Seven Myths about Literacy in the United States
Serious problems exist with reading achievement in many United States schools. However, much of the commonly accepted wisdom about the academic performance of United States students is false. The best evidence we have on the reading crisis indicates that no crisis exists on average in United States reading. The purpose of this digest is to investigate seven of the most prevalent--and--damaging myths about literacy achievement in the United States.
Myth 1: Reading Achievement in the United States has Declined in the Past Twenty-Five Years
The best evidence on reading achievement in the United States comes from a national system of examinations established back in the late 1960s by the federal government to determine how United States schoolchildren were performing in a variety of school subjects. These exams, known as the National Assessment of Educational Progress (NAEP) are important barometers of educational achievement. They are given nationally to a representative sample of United States children.
When the test was first administered in 1971, the average reading proficiency score for nine-year-old children was 208, for thirteen-year-old children was 255, and for seventeen year-old children was 285. The results of the most recent administration of the test (1996) revealed that the average reading proficiency score for nine-year-old children was 212, for thirteen-year-old children was 259, and for seventeen-year-old children was 287. These scores indicate that, despite a few minor shifts, reading achievement has either stayed even or increased over the past thirty years.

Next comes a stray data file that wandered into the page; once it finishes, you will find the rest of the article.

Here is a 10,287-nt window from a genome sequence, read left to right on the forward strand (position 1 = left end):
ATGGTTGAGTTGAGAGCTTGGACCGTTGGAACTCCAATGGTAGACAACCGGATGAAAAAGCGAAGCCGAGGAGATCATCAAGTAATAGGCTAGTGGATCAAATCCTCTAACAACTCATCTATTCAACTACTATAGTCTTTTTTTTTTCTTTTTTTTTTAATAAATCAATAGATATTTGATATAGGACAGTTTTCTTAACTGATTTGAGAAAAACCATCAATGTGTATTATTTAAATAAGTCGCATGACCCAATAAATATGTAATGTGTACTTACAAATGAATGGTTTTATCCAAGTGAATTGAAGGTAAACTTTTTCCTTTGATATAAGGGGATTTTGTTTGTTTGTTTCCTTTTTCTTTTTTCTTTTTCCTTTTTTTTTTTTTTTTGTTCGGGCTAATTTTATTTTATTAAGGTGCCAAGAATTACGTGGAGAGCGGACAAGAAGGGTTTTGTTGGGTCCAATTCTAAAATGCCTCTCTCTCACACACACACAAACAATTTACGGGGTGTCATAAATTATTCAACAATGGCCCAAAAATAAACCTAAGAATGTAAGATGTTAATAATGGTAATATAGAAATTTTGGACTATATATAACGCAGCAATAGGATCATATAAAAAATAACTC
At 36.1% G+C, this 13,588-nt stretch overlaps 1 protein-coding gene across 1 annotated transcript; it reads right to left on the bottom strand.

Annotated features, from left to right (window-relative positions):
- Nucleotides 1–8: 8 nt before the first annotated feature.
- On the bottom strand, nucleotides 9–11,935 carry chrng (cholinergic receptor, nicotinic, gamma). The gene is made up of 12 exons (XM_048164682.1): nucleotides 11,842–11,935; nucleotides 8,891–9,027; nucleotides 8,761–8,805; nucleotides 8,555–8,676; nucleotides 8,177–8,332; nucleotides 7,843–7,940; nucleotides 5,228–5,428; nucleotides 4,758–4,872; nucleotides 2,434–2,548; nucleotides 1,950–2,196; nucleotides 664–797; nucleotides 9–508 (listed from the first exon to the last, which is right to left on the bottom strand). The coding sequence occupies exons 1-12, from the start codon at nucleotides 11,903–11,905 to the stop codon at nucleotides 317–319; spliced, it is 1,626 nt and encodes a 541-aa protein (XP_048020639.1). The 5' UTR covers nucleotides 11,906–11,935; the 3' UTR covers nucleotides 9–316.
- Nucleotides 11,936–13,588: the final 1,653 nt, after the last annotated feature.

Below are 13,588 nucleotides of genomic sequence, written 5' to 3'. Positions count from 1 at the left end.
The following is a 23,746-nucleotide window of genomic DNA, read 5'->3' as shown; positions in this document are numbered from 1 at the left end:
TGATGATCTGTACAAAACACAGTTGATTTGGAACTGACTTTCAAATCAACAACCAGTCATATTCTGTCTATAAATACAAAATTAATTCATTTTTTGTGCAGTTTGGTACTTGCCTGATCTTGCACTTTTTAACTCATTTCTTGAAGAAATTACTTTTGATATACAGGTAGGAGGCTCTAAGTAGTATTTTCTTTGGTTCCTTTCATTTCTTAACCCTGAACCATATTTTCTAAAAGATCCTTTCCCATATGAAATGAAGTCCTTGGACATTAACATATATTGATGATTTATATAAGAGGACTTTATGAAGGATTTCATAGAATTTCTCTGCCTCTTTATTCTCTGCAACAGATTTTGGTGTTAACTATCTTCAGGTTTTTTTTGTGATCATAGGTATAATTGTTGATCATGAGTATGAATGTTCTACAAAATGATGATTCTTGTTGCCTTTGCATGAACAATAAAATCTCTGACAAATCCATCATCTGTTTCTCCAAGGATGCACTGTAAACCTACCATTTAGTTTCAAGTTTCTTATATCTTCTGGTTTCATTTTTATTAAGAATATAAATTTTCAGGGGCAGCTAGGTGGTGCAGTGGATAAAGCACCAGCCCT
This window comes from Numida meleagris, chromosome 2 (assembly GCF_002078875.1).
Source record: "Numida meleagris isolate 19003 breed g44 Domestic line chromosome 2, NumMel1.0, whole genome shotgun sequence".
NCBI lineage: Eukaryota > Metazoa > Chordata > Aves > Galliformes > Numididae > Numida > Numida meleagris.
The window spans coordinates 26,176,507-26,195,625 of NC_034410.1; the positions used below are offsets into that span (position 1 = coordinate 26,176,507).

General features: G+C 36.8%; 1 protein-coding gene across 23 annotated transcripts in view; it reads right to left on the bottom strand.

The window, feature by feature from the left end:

Myth 2: Forty Percent of U.S. Children Can't Read at a Basic Level
During the early years of the NAEP tests, the Department released only the raw scores for each age level on its 0 to 500 scale, with no designations of which score was thought to constitute "basic knowledge" or "proficiency." The designers of the NAEP test later decided that simply reporting the raw scores was no longer adequate in order to judge the progress of United States schools. The Department decided it would determine how well students were reading by establishing the minimum score constituting "below basic," "basic," "proficient," and "advanced" reading. The "basic" level for fourth-grade reading, for example, was fixed at a score of 208. In 1994, 40% of United States children scored below the "basic" cutoff of 208.
The problem with this approach lies in "objectively" determining where these cutoff points should be. Glass (1978), after reviewing the various methods proposed for creating "minimal" criterion scores of performance, concluded that all such efforts are necessarily arbitrary. Of course, such arbitrary cutoff points already exist in education and many other fields, but at least they are recognized as arbitrary and not given the status of absolute or objective levels of competence. In 1991, the General Accounting Office (GAO) examined how the NAEP defined their levels of proficiencies and found their methods to be questionable (Chelimsky, 1993).
Reprinted with the permission of the Education Resources Information Center.
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